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Trial opens over £2bn Equitable claim against E&Y

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11th Apr 2005
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Royal CourtThe future of Ernst & Young is at stake as the High Court trial begins over a £2bn claim from Equitable Life that could destroy the Big Four firm.

Two cases are being heard simultaneously, one for £2.1bn pounds against Ernst & Young claiming the auditor failed to assess the liabilities of guaranteed annuity return (GAR) contracts accurately, and the other for £1.7bn from 15 former Equitable Life directors.

Equitable closed its books to new business in December 2000 when a House of Lords decision forced it to honour liabilities arising from its Guaranteed Annuity Rate (GAR) contracts. The Lords verdict left the insurer facing multi-billion pound payments it could not afford.

Equitable is claiming E&Y gave unqualified opinions on unrepresentative accounts. The action alleges that Equitable directors would have acted differently if they knew the scale of the GAR problem.

Equitable argues Ernst & Young should have highlighted the uncertainties surrounding the GAR case and ensured there were adequate provisions for the liabilities in the insurer's 1997-99 accounts. If the directors had known about the growing black hole, they would have attempted to sell the company, said Equitable chairman Vanni Treves said.

The case, expected to last up to 26 weeks, could cost as much as £100m and is being billed as the most expensive in British legal history.

At an earlier point in proceedings, the judge who initially denied Equitable the right to sue its auditors warned that if Equitable were to win the case, it would lead to the possible destruction of E&Y and the "bankruptcy of many of its partners". This decision was later overturned on appeal in July 2003.

After winning the right to bring the case to the High Court, Equitable told policyholders its legal costs amounted to £7.9m. It indicated that any compensation it wins will be added to funds to benefit remaining with-profits policyholders.

Ernst & Young denies any wrong-doing and has held out against a negotiated settlement. In a press statement on the trial, E&Y chairman Nick Land commented: "Today sees the beginning of a case that should have never been brought. We believe that by taking this action Equitable is pouring its policyholders' money down the drain.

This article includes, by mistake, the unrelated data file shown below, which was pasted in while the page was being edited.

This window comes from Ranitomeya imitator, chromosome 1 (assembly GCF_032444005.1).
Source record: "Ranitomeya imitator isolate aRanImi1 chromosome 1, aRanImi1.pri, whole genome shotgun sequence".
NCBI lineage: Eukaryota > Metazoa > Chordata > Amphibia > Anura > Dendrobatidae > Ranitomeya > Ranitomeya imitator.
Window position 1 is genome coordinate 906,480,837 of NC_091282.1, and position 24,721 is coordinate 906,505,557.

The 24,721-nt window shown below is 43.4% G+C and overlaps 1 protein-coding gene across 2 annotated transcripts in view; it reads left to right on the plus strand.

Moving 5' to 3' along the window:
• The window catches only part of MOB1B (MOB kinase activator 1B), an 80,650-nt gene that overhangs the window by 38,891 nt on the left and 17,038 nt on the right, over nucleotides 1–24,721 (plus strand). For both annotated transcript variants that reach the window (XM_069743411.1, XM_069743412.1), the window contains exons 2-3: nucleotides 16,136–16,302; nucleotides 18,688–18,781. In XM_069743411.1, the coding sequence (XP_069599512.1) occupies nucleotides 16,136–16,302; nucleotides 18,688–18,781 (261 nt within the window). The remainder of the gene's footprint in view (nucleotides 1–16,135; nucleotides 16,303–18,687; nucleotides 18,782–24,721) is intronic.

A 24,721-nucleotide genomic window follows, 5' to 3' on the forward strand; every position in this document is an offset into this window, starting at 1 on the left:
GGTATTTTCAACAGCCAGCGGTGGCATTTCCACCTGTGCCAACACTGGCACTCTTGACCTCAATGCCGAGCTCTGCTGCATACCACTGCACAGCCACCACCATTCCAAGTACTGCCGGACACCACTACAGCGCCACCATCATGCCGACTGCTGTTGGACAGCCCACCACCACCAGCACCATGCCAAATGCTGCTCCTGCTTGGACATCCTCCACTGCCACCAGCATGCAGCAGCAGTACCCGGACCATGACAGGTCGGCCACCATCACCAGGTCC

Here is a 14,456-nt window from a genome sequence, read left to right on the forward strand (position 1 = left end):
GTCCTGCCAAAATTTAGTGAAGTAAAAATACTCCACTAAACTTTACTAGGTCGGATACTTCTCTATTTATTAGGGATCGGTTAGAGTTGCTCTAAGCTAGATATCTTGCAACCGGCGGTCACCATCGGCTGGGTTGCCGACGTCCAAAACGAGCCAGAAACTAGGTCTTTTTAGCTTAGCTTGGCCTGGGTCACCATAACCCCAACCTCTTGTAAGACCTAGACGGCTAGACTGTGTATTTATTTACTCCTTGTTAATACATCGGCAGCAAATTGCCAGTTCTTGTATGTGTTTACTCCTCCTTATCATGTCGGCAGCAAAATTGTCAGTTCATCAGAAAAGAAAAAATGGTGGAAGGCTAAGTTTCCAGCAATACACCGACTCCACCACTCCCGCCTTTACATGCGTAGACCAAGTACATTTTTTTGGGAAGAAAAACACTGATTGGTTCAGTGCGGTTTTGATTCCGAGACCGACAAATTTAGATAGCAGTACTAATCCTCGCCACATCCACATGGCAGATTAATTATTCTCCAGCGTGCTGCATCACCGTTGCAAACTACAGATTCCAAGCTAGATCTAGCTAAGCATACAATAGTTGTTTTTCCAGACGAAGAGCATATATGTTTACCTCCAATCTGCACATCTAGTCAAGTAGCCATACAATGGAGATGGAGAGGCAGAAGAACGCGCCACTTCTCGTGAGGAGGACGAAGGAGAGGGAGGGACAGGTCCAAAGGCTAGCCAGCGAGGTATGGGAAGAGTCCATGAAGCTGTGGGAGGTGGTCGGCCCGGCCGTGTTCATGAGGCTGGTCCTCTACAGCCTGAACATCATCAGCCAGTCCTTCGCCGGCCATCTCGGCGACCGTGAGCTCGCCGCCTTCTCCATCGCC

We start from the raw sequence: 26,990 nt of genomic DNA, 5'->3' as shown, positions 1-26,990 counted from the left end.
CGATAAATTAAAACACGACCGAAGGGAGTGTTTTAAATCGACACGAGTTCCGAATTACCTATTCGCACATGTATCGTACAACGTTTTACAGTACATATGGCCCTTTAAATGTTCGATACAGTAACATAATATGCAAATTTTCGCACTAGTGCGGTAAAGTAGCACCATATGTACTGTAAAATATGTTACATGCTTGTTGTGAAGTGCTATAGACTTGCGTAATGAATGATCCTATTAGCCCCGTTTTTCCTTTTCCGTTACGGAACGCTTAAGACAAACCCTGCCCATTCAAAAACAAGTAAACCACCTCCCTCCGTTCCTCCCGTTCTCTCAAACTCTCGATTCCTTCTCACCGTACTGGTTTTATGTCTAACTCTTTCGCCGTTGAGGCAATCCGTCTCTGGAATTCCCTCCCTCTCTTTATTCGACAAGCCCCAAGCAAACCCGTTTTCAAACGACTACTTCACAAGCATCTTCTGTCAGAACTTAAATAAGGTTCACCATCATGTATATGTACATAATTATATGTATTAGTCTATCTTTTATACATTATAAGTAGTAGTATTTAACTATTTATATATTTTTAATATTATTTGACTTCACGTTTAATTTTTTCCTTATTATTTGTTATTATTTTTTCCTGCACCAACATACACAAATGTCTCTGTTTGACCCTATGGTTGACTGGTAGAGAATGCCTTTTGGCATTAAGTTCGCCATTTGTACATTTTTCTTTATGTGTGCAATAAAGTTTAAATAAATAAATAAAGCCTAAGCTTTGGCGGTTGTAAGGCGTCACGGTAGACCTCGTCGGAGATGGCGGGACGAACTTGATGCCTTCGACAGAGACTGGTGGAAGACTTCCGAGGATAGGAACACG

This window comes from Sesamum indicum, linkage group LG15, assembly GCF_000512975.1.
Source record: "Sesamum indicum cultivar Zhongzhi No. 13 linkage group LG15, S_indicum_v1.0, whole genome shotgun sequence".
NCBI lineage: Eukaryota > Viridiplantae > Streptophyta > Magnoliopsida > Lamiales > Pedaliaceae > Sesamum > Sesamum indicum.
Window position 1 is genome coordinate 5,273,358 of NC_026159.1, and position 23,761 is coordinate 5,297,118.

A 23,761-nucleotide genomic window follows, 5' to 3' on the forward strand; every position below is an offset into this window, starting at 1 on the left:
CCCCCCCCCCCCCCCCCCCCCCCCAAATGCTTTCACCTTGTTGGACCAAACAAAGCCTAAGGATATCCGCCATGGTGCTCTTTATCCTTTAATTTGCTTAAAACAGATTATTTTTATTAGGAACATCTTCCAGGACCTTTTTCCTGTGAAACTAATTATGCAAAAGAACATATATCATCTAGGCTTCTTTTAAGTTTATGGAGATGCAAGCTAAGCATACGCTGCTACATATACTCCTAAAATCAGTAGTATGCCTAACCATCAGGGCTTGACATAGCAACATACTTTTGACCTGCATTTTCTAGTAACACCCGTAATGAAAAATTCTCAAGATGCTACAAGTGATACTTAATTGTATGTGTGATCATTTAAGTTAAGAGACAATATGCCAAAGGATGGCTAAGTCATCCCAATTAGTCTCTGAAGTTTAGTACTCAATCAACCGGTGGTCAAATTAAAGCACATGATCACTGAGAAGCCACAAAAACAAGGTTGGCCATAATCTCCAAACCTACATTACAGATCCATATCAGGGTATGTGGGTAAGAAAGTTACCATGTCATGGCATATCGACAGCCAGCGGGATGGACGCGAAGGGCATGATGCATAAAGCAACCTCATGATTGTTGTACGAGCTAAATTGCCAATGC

"Nothing that Ernst & Young did caused Equitable's problems. There is nothing we could have told them that they did not already know. There was no black hole, no fraud and no money lost.

"We have heard Equitable's chairman make misguided threats in the media and its chief executive declare that they can afford to lose the trial and £100m of policyholders' money. These types of remarks underline their approach to this litigation: nothing more than an irresponsible attempt to offload blame for the society's past commercial problems."

The Equitable case is the first in whichnon-executive directors will be tried negligence alongside the society's executive directors at the time. Lawyers for the nine non-execs are said to be planning to attack Equitable's motives for pursuing individuals who have no significant wealth to pay out. According to the Financial Times, Equitable is trying to get the non-execs to admit in court that they would have acted differently if they had been aware of the undisclosed liabilities - paving the way for a larger claim against E&Y's "deeper pockets".

"We don't want to put E&Y and their staff and families into bankruptcy, but we will if we have to," said Treves.

Equitable Life: The story so far

  • E&Y faces £2.6bn writ April 2002
  • Equitable FD's sudden exit raises solvency fears
  • E&Y escapes £2.6bn Equitable claim
  • Court revives Equitable's £2.6bn claim against E&Y July 2003
  • Equitable get permission to sue non-executive directors Oct 2003
  • E&Y faces Equitable Life disciplinary complaints Sept 2004
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